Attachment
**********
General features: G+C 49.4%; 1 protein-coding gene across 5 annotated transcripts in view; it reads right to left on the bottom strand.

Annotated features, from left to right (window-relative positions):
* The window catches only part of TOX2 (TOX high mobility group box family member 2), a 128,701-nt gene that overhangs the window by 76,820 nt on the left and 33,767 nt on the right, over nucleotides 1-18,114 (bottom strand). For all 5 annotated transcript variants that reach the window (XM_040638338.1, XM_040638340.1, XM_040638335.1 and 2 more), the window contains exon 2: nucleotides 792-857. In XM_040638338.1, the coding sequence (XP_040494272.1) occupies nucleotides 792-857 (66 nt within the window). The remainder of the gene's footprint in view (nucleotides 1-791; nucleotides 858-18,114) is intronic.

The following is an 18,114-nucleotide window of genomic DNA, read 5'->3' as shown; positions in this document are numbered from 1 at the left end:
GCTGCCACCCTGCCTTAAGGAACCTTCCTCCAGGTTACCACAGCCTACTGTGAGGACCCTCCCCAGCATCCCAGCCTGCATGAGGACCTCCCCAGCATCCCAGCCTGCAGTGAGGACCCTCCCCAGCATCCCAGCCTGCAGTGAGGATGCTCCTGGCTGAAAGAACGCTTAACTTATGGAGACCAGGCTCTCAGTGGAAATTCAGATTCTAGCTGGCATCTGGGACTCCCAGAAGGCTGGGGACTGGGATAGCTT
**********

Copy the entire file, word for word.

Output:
General features: G+C 49.4%; 1 protein-coding gene across 5 annotated transcripts in view; it reads right to left on the bottom strand.

Annotated features, from left to right (window-relative positions):
* The window catches only part of TOX2 (TOX high mobility group box family member 2), a 128,701-nt gene that overhangs the window by 76,820 nt on the left and 33,767 nt on the right, over nucleotides 1-18,114 (bottom strand). For all 5 annotated transcript variants that reach the window (XM_040638338.1, XM_040638340.1, XM_040638335.1 and 2 more), the window contains exon 2: nucleotides 792-857. In XM_040638338.1, the coding sequence (XP_040494272.1) occupies nucleotides 792-857 (66 nt within the window). The remainder of the gene's footprint in view (nucleotides 1-791; nucleotides 858-18,114) is intronic.

The following is an 18,114-nucleotide window of genomic DNA, read 5'->3' as shown; positions in this document are numbered from 1 at the left end:
GCTGCCACCCTGCCTTAAGGAACCTTCCTCCAGGTTACCACAGCCTACTGTGAGGACCCTCCCCAGCATCCCAGCCTGCATGAGGACCTCCCCAGCATCCCAGCCTGCAGTGAGGACCCTCCCCAGCATCCCAGCCTGCAGTGAGGATGCTCCTGGCTGAAAGAACGCTTAACTTATGGAGACCAGGCTCTCAGTGGAAATTCAGATTCTAGCTGGCATCTGGGACTCCCAGAAGGCTGGGGACTGGGATAGCTT